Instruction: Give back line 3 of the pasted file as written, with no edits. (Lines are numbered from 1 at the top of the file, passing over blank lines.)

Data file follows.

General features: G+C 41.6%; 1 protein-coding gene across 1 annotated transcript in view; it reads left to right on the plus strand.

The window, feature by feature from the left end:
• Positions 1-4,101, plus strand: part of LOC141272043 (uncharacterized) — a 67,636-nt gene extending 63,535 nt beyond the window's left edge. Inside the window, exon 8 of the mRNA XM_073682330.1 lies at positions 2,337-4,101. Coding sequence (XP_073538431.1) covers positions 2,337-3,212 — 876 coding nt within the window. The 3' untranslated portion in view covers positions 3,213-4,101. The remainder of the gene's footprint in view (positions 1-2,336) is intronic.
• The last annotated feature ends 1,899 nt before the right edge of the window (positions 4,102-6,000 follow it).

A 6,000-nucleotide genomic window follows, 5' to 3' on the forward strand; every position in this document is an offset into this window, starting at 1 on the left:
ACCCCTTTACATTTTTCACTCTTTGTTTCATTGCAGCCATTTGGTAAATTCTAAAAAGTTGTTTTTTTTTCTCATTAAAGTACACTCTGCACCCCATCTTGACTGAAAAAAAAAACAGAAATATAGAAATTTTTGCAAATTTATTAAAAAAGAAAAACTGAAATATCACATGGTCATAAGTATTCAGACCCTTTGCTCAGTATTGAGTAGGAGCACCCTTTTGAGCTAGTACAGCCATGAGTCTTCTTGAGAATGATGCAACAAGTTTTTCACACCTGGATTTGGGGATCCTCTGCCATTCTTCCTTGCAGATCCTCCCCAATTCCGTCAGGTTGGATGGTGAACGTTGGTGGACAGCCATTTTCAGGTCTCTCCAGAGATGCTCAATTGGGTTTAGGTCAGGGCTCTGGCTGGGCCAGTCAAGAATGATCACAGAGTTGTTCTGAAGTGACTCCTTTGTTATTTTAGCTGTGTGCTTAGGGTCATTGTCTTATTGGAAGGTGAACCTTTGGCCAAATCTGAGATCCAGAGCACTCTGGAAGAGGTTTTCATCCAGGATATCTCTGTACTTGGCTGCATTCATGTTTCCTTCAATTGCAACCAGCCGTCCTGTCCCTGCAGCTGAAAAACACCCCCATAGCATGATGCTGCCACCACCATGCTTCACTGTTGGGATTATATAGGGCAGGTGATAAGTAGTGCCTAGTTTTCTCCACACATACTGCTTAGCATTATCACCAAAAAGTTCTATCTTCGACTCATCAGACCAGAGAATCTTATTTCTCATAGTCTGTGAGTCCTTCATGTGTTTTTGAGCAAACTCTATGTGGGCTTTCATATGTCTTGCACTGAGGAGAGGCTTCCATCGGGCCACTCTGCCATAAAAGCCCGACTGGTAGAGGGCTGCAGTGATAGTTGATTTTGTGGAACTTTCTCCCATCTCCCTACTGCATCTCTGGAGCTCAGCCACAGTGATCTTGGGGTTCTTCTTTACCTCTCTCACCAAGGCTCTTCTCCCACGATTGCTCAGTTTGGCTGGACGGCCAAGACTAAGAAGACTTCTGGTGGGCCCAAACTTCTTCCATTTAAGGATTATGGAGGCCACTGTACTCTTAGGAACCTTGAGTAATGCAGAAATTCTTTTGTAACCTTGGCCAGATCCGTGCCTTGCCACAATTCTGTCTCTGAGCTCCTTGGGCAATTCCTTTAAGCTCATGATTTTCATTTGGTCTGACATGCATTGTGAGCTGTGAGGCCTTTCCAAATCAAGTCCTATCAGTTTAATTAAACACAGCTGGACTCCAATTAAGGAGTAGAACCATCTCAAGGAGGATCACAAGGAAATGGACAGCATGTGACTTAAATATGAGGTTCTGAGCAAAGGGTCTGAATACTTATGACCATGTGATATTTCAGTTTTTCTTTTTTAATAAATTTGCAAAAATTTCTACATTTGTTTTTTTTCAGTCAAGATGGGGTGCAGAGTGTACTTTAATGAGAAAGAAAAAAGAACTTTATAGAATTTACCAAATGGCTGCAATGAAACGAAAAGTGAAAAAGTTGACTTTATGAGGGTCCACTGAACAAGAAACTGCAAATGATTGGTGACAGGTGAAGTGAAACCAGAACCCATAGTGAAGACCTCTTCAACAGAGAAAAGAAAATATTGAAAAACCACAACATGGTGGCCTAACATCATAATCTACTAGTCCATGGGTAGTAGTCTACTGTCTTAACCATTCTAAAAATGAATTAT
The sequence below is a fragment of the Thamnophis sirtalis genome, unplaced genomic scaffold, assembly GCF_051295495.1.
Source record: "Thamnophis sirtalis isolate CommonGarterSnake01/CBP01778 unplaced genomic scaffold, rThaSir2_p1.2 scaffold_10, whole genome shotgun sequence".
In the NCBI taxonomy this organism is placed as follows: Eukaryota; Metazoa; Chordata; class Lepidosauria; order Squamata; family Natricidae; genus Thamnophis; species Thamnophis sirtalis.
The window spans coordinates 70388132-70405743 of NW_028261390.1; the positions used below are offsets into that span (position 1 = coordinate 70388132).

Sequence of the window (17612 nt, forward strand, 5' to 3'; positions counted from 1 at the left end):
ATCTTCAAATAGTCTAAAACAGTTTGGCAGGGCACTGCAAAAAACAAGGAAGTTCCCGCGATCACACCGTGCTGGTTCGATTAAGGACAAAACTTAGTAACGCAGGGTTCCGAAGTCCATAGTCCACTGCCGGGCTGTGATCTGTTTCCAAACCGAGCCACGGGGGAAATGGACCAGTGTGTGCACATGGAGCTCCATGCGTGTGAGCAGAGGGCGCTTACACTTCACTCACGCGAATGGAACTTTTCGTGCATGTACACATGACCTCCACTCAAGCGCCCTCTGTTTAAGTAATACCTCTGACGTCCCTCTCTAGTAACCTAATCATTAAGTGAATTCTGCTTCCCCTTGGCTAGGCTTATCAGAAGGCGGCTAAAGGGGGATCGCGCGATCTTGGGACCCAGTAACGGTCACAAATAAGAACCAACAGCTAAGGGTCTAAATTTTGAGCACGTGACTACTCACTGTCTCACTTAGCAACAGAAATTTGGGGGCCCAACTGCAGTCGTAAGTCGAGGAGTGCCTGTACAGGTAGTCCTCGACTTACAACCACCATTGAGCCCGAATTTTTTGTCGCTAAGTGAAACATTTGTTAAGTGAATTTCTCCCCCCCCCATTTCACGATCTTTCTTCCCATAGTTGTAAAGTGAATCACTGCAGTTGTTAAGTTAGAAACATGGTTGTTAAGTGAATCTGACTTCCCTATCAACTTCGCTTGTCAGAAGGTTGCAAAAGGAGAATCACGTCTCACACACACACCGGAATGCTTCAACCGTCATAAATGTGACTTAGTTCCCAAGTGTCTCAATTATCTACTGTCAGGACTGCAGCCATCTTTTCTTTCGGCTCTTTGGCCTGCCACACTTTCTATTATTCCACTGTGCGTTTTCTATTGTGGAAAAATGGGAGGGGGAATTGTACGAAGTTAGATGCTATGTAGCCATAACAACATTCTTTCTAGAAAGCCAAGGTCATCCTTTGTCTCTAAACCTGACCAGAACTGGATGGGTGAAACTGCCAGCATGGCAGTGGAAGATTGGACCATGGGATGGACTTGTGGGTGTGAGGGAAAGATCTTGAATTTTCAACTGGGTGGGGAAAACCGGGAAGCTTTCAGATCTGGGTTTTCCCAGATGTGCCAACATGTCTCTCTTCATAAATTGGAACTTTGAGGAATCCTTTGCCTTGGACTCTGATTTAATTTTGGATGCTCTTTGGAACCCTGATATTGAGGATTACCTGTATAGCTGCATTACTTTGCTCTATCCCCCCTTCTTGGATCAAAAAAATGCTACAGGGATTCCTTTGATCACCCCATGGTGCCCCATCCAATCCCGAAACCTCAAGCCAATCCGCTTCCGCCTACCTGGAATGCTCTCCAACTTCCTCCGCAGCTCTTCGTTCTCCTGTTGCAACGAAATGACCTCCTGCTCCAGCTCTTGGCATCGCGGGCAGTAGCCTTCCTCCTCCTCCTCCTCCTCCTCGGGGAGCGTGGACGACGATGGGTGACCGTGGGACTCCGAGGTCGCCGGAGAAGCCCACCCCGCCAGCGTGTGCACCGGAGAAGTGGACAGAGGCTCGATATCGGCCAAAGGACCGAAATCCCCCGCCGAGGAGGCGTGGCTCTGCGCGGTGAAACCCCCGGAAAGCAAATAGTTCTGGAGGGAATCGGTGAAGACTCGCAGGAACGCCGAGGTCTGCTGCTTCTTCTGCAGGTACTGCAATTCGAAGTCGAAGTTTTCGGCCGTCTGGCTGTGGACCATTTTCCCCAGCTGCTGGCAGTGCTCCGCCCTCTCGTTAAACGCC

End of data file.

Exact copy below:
• Positions 1-4,101, plus strand: part of LOC141272043 (uncharacterized) — a 67,636-nt gene extending 63,535 nt beyond the window's left edge. Inside the window, exon 8 of the mRNA XM_073682330.1 lies at positions 2,337-4,101. Coding sequence (XP_073538431.1) covers positions 2,337-3,212 — 876 coding nt within the window. The 3' untranslated portion in view covers positions 3,213-4,101. The remainder of the gene's footprint in view (positions 1-2,336) is intronic.